The American Psychological Association (APA) format provides a set of rules and guidelines for the structure of research papers. Widely used in the social and behavioral sciences, APA style is best known for its rules on citing sources in your work. Writers must document sources in-text as they are used, followed by corresponding full-length citations in a reference list. In most cases, you will follow the APA's author-date system for citing sources in your text.
Cite your source in the text of your APA style document in one of two ways. You can include the author's last name and date in parentheses at the end of the sentence containing the information you borrowed. Alternatively, APA style allows you to include the author's name as part of your narrative while enclosing just the date of the work in parentheses.
Follow these examples, as adapted from Purdue University's Online Writing Lab (OWL):
According to Morris (2000), APA style is widely used in architecture schools.
Eighty percent of the schools surveyed report using APA style (Morris, 2000).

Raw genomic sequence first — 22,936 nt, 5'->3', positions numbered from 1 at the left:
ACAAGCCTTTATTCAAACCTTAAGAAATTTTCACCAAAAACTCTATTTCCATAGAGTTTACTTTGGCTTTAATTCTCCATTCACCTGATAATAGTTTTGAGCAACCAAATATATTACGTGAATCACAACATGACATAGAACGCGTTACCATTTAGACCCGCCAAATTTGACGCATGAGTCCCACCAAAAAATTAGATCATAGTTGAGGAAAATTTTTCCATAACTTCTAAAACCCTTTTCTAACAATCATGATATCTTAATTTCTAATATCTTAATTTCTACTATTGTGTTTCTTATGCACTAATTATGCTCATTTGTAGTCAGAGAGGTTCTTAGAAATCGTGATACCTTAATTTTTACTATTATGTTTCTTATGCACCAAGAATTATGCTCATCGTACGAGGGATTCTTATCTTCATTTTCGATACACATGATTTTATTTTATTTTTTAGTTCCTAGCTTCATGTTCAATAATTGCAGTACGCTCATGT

Cite works with two authors as follows:
Jones and McKinney (1999) report that one in five students passed the test.
Of those who passed, one-third scored in the 90th percentile (Jones & McKinney, 1999).
Document works with three to five authors like this:
(Barry, Berry, Burry, & Barley, 2007)
For subsequent citations, use (Barry et al., 2007). In cases with six or more authors, use "et al." in the first and all subsequent citations.
Use an organization's name in lieu of a person's last name when an organization serves as the author for one of your sources. For example:
According to the American Citation Association (1999), APA style is popular among graduate students.
If the organization uses a recognized acronym, you may use it in every in-text citation after the first. For example:
Forty-five percent of study participants reported no side effects (American Medical Association [AMA], 2010).
In fact, most thought the sports drink tasted good (AMA, 2010).
Include the appropriate page number in addition to the author's last name and date when using a direct quote from a source. Purdue's OWL notes that while it's not mandatory, the APA urges you to include a page number as well when paraphrasing or summarizing a quote from a source. For example:
He claimed that "the technicians had every right to follow up" on the case (Jones, 2008, p. 212).
He noted that he was unsure why the media stirred up such controversy (Jones, 2008, p. 213).